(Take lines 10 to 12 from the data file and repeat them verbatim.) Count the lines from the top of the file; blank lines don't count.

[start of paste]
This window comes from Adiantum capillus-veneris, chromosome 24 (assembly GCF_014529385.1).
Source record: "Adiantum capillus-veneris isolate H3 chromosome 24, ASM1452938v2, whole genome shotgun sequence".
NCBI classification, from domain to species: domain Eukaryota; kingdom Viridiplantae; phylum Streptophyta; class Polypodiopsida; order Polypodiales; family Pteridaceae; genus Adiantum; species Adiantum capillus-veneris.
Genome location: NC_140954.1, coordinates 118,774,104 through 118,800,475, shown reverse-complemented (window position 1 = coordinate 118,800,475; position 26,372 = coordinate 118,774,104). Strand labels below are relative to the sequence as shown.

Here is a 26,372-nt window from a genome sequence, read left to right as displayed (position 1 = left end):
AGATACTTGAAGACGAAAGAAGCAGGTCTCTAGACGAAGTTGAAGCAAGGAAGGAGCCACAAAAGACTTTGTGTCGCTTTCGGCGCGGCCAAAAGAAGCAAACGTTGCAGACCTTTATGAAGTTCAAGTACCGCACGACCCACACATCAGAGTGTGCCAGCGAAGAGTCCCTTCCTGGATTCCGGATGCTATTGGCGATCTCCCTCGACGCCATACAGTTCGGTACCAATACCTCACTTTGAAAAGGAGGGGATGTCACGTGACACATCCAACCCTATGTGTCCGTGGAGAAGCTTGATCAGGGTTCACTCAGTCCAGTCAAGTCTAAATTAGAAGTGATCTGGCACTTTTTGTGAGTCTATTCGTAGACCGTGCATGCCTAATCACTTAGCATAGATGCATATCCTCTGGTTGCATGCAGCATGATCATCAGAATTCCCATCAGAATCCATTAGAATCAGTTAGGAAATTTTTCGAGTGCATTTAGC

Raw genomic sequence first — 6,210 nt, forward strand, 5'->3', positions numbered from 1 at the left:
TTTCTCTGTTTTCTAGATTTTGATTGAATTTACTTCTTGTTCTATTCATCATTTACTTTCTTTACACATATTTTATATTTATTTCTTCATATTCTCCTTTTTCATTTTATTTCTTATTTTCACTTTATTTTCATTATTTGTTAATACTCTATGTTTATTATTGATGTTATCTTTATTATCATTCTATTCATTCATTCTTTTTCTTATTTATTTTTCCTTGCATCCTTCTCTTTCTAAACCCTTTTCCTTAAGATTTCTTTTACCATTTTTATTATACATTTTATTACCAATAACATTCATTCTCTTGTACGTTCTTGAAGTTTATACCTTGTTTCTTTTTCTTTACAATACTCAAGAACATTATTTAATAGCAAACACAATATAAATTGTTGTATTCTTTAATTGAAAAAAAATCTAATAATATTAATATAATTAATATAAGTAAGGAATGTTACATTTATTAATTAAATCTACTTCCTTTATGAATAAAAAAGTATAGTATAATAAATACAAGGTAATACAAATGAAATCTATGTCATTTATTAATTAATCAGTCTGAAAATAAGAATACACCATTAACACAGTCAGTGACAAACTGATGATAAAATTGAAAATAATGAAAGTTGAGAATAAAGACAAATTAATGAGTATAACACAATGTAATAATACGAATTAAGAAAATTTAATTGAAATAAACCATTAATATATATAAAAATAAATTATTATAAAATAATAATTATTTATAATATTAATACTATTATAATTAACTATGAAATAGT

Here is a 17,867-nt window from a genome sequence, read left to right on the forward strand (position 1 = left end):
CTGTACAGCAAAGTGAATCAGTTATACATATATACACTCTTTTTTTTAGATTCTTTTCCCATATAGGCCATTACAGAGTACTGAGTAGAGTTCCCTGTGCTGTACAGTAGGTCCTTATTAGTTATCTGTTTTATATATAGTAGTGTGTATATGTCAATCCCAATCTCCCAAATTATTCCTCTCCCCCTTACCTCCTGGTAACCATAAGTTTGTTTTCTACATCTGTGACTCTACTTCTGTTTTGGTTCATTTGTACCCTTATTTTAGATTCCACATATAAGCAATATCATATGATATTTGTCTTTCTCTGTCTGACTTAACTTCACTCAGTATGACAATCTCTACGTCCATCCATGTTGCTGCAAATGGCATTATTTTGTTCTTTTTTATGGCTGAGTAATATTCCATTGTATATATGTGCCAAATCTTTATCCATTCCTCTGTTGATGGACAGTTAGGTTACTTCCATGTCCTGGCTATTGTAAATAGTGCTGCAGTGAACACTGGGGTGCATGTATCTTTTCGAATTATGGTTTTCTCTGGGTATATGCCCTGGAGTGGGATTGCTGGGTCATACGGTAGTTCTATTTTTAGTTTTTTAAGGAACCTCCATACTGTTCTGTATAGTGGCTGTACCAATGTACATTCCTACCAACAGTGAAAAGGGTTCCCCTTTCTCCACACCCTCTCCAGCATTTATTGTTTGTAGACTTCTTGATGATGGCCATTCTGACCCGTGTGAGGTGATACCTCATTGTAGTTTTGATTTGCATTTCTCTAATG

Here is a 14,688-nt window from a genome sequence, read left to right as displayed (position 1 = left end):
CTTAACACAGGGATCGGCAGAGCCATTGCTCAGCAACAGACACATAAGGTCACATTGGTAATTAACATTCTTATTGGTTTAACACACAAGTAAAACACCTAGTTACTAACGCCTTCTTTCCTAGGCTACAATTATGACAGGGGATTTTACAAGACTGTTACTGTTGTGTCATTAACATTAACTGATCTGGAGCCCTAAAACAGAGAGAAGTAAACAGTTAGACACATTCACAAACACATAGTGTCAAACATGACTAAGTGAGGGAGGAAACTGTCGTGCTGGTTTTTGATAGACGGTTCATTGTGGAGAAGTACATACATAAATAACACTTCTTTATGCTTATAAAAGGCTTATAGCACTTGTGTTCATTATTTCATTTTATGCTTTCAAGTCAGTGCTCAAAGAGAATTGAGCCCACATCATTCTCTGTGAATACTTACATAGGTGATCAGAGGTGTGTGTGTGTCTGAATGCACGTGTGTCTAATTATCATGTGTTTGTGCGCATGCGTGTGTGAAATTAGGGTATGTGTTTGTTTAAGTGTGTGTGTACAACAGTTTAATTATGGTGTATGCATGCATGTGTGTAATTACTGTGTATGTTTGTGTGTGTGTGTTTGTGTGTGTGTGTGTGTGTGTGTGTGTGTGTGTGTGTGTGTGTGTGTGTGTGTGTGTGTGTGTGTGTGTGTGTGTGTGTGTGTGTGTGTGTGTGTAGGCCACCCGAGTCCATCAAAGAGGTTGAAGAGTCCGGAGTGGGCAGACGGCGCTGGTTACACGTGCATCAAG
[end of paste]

CTGTACAGCAAAGTGAATCAGTTATACATATATACACTCTTTTTTTTAGATTCTTTTCCCATATAGGCCATTACAGAGTACTGAGTAGAGTTCCCTGTGCTGTACAGTAGGTCCTTATTAGTTATCTGTTTTATATATAGTAGTGTGTATATGTCAATCCCAATCTCCCAAATTATTCCTCTCCCCCTTACCTCCTGGTAACCATAAGTTTGTTTTCTACATCTGTGACTCTACTTCTGTTTTGGTTCATTTGTACCCTTATTTTAGATTCCACATATAAGCAATATCATATGATATTTGTCTTTCTCTGTCTGACTTAACTTCACTCAGTATGACAATCTCTACGTCCATCCATGTTGCTGCAAATGGCATTATTTTGTTCTTTTTTATGGCTGAGTAATATTCCATTGTATATATGTGCCAAATCTTTATCCATTCCTCTGTTGATGGACAGTTAGGTTACTTCCATGTCCTGGCTATTGTAAATAGTGCTGCAGTGAACACTGGGGTGCATGTATCTTTTCGAATTATGGTTTTCTCTGGGTATATGCCCTGGAGTGGGATTGCTGGGTCATACGGTAGTTCTATTTTTAGTTTTTTAAGGAACCTCCATACTGTTCTGTATAGTGGCTGTACCAATGTACATTCCTACCAACAGTGAAAAGGGTTCCCCTTTCTCCACACCCTCTCCAGCATTTATTGTTTGTAGACTTCTTGATGATGGCCATTCTGACCCGTGTGAGGTGATACCTCATTGTAGTTTTGATTTGCATTTCTCTAATG

Here is a 14,688-nt window from a genome sequence, read left to right as displayed (position 1 = left end):
CTTAACACAGGGATCGGCAGAGCCATTGCTCAGCAACAGACACATAAGGTCACATTGGTAATTAACATTCTTATTGGTTTAACACACAAGTAAAACACCTAGTTACTAACGCCTTCTTTCCTAGGCTACAATTATGACAGGGGATTTTACAAGACTGTTACTGTTGTGTCATTAACATTAACTGATCTGGAGCCCTAAAACAGAGAGAAGTAAACAGTTAGACACATTCACAAACACATAGTGTCAAACATGACTAAGTGAGGGAGGAAACTGTCGTGCTGGTTTTTGATAGACGGTTCATTGTGGAGAAGTACATACATAAATAACACTTCTTTATGCTTATAAAAGGCTTATAGCACTTGTGTTCATTATTTCATTTTATGCTTTCAAGTCAGTGCTCAAAGAGAATTGAGCCCACATCATTCTCTGTGAATACTTACATAGGTGATCAGAGGTGTGTGTGTGTCTGAATGCACGTGTGTCTAATTATCATGTGTTTGTGCGCATGCGTGTGTGAAATTAGGGTATGTGTTTGTTTAAGTGTGTGTGTACAACAGTTTAATTATGGTGTATGCATGCATGTGTGTAATTACTGTGTATGTTTGTGTGTGTGTGTTTGTGTGTGTGTGTGTGTGTGTGTGTGTGTGTGTGTGTGTGTGTGTGTGTGTGTGTGTGTGTGTGTGTGTGTGTGTGTGTGTGTGTGTGTGTGTGTAGGCCACCCGAGTCCATCAAAGAGGTTGAAGAGTCCGGAGTGGGCAGACGGCGCTGGTTACACGTGCATCAAG